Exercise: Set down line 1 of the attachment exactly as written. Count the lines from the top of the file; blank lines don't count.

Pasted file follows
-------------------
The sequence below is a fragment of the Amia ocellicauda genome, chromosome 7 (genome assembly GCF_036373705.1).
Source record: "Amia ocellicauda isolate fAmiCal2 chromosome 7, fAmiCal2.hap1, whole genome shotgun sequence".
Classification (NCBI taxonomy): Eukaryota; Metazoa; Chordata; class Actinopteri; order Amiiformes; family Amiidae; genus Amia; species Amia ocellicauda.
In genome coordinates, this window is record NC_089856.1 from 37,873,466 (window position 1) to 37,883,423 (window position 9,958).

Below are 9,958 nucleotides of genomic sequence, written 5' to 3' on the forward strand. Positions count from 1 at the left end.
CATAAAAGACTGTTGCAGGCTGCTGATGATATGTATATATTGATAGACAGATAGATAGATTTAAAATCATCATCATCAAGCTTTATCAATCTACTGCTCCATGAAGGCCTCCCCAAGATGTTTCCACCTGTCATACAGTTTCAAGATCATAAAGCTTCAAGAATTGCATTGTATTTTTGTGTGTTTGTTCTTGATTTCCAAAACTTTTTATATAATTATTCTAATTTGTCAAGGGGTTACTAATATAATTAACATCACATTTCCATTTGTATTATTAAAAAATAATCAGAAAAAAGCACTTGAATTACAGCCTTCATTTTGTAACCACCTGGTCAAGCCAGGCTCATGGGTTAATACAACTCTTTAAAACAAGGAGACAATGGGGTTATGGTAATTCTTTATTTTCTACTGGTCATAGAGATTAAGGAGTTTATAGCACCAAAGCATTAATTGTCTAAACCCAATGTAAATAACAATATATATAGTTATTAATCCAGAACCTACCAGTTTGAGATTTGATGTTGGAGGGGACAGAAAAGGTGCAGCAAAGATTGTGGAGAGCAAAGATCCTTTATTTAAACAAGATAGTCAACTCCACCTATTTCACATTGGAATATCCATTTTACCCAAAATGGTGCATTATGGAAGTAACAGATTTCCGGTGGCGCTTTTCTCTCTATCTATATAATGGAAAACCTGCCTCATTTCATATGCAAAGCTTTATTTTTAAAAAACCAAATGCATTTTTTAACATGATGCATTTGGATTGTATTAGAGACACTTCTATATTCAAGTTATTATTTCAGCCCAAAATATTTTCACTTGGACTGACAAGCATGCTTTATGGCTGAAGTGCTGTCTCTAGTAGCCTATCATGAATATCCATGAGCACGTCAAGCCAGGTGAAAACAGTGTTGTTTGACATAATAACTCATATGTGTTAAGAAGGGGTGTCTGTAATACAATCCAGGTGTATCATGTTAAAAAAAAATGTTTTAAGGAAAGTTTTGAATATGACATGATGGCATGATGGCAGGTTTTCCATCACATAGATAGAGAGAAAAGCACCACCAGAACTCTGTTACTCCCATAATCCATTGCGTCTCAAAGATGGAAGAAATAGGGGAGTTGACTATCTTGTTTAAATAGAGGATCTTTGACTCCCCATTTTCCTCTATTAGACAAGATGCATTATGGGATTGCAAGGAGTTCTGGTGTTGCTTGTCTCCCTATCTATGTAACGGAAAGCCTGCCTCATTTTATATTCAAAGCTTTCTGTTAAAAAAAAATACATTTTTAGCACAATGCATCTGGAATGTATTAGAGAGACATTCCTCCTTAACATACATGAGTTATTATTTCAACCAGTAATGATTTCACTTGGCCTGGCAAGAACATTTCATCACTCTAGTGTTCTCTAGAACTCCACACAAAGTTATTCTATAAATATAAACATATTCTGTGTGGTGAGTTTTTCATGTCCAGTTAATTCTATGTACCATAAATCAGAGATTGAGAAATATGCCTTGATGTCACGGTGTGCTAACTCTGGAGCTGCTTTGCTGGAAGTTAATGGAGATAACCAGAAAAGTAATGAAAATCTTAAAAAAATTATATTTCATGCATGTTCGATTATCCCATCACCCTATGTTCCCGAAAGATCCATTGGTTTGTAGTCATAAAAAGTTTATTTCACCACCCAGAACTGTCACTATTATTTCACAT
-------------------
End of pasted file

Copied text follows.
The sequence below is a fragment of the Amia ocellicauda genome, chromosome 7 (genome assembly GCF_036373705.1).